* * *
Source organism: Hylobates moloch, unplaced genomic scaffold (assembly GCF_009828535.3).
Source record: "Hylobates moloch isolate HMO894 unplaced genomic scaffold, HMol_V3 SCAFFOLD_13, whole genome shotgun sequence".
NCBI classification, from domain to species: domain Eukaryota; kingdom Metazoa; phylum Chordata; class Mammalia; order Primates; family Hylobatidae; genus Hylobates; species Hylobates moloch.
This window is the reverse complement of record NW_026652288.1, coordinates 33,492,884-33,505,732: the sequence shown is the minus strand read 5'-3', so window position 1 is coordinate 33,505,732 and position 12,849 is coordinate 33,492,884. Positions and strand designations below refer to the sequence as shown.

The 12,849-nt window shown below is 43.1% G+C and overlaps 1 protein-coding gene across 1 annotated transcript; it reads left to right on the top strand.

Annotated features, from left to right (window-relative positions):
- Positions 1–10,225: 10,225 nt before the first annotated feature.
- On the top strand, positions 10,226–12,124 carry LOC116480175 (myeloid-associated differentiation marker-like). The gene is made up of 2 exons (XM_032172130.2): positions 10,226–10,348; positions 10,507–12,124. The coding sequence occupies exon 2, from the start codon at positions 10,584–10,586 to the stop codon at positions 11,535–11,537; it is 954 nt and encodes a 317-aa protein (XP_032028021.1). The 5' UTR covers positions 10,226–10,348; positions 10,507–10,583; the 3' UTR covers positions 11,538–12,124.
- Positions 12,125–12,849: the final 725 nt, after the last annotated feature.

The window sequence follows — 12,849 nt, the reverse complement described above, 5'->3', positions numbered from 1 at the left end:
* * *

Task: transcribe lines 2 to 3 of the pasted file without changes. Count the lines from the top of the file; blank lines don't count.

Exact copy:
Source record: "Hylobates moloch isolate HMO894 unplaced genomic scaffold, HMol_V3 SCAFFOLD_13, whole genome shotgun sequence".
NCBI classification, from domain to species: domain Eukaryota; kingdom Metazoa; phylum Chordata; class Mammalia; order Primates; family Hylobatidae; genus Hylobates; species Hylobates moloch.